Her candid presentation, peppered with other comments she made throughout the symposium, got me thinking. And then it dawned on me — maybe the same misunderstanding of “we just need to better educate them,” applies to our own community of FAC practitioners. Maybe we are the “them” in that statement. After all, it seems to me that educating the wildfire resilience community about “the public,” isn’t really changing how all practitioners go about their business.

So first, I’m going to contradict myself regarding the principle that addressing an information deficit will solve the problem and ask you all to watch this presentation.

And then, I’d like to hear your thoughts on a question that’s been on my mind since seeing Sarah a few weeks ago: What needs to happen for us, wildfire resilience practitioners, to change our approach based on the social science Sarah presents in the above webinar? Is there truly an information deficit regarding how we can best cultivate behavior change? Or do we have the information, but need something else?

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2 thoughts on “Can You Hear Me Now? Why We All Need a Refresher on “The Imagined Public””

  1. Thanks very much for this post. To put it bluntly, knowledge and education (particularly didactic approaches) avail nothing in a community without corresponding action and accountability. However, I don’t believe firefighters and emergency personnel are able by themselves to call on a community to change its ways. It takes an organized community for action to occur and be effective and for (positive) accountability to be the case.

    My husband and I have been working since the Valley Fire (Sept 2015 California). initially to bring aid for disaster recovery but more significantly to help with community organizing efforts. We had been gone several years since we last lived in the area although we had visited very often and maintained close local friendships. In the meantime, we’d also picked up experience implementing national, regional, and county initiatives at community levels elsewhere in the country.

    Back in Lake County, we found many thoughtful, concerned, and active residents who knew firefighting personnel on a first name basis, as well as some conscientious large-landowners who could take advantage of disaster and other grants to clear fire debris and other remaining fire fuels. All these people along with the local American Red Cross volunteers clearly welcomed or promoted education about fire prevention and emergency preparation. However, no single individual or organization seemed to be in a position to call on the community as a whole in order to instigate and support large-scale action–there were too many other communities that needed the education as well as their services. For the first year and a half after the wildfire disaster, especially while survivors tended to the all-consuming tasks of re-settling and putting their lives back together, fire prevention remained largely the subject of hand-wringing and head-shaking in private conversations.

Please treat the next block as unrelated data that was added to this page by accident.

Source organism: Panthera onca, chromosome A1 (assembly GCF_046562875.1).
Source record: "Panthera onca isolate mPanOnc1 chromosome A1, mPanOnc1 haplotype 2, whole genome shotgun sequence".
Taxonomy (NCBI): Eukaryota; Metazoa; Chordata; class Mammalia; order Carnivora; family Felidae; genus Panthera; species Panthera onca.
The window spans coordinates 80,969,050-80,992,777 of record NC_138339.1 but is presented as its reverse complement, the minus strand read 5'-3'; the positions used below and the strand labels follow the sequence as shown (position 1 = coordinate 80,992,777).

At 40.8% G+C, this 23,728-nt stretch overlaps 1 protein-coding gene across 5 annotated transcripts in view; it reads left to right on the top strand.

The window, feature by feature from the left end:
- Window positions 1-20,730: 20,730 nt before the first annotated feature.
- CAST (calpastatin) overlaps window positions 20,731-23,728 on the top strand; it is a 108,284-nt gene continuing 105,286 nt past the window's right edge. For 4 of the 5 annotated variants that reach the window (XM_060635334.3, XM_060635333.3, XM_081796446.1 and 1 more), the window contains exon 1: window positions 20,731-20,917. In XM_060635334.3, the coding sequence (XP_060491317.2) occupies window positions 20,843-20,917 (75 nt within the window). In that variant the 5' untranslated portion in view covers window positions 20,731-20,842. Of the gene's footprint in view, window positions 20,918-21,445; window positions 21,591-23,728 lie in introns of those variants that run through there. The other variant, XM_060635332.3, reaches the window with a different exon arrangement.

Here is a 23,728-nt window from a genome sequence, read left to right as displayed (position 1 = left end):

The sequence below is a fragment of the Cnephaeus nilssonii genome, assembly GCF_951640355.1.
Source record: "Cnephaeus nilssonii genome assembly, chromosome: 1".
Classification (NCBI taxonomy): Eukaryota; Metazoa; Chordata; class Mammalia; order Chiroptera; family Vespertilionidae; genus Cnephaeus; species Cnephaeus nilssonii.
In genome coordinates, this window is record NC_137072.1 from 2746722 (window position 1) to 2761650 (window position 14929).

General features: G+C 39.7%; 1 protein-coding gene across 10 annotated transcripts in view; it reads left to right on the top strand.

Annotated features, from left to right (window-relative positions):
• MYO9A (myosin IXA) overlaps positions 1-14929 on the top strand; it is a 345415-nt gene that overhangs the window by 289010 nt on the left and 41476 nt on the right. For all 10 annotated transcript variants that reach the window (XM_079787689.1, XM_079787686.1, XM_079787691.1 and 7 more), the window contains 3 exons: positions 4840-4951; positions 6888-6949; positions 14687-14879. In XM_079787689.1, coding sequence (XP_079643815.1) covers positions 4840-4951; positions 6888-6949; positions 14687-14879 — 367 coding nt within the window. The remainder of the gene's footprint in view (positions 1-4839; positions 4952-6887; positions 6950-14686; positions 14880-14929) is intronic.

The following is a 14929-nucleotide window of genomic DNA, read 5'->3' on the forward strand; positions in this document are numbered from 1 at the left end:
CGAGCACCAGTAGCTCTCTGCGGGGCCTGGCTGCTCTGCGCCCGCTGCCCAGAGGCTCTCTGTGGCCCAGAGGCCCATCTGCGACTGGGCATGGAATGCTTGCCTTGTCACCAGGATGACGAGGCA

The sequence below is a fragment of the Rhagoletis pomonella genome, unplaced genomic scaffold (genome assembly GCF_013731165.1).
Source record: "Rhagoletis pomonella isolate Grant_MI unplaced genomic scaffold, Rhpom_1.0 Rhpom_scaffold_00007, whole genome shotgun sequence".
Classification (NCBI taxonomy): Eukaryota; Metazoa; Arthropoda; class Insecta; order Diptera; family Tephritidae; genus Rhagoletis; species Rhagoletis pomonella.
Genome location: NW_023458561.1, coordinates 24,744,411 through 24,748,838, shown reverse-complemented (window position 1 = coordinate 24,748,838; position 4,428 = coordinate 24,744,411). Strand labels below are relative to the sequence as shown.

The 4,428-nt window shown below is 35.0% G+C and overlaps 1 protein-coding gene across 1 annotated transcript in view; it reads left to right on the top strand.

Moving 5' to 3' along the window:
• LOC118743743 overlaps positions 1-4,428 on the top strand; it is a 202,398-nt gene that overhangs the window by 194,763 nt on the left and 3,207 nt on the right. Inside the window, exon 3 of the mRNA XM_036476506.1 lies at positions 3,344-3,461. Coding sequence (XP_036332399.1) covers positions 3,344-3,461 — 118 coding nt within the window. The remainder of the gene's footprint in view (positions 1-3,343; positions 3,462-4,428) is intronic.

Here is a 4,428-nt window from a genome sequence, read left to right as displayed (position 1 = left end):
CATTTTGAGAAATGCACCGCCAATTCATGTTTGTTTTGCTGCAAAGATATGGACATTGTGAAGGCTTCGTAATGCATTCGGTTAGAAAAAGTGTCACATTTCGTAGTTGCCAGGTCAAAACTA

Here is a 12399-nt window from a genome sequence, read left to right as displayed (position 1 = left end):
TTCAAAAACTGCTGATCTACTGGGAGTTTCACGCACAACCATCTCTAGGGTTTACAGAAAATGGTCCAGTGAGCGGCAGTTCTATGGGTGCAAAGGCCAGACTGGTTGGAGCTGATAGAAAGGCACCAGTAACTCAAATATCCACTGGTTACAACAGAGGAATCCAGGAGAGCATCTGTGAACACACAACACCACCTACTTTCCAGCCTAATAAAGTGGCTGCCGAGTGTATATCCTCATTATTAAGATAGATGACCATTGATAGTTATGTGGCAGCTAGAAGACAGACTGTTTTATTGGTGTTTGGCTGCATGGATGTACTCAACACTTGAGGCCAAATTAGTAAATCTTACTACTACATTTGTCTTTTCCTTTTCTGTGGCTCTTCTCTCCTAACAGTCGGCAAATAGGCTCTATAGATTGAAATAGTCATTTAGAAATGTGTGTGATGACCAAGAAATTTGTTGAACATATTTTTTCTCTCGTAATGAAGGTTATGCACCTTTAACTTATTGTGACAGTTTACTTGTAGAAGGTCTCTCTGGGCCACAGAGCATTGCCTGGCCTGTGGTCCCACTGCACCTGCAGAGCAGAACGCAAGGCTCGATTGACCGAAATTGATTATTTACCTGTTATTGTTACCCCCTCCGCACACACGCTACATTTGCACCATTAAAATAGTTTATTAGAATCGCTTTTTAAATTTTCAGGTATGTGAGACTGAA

In the meantime, while we also tended to our survival needs, we convened and met with several long-standing community leaders and together drafted a resolution for submission to the county Board of Supervisors to establish a local municipal advisory council at the epicenter of the Valley Fire. In short to date, the council and our nonprofit have pressed the community’s attention on large-scale hazardous fuel reduction at a local resort owned by outside interests; inaugurated an annual Cobb Safe fire prevention event (200 attendees) where neighbors got to to talk and plan with their immediate neighbors; instigated a Neighbors Helping Neighbors program each year (to clear lots) with the help of the local fire safe council; partnered with the local time bank to expand lot-clearing efforts; delineated six areas to organize into Firewise Communities, and have begun shepherding the latter efforts forward. One of the local fire chiefs then asked our nonprofit to consider applying for a CalFire grant to reduce greenhouse gas emissions through fire fuel reduction – and we’ve just completed the submission. Throughout, the fire safety folk and other emergency responders have always made themselves very available as they are able (we’ve had a serious wildfire in the county each year). And I find it such a pleasure to just present them as the knowledgeable people they are while the community steps up as itself in the room and with each other as neighbors. Although clearing and managing large swathes of land still feels like it’s going to be a long haul on our end, it’s safe to say that community leaders are now looking forward to becoming a fully fire-adapted community.

    1. Allison Jolley says:

      Thank you so much for weighing in with your experience. It sounds like your community is making tremendous progress despite significant challenges. I will follow up with you via email. -Allison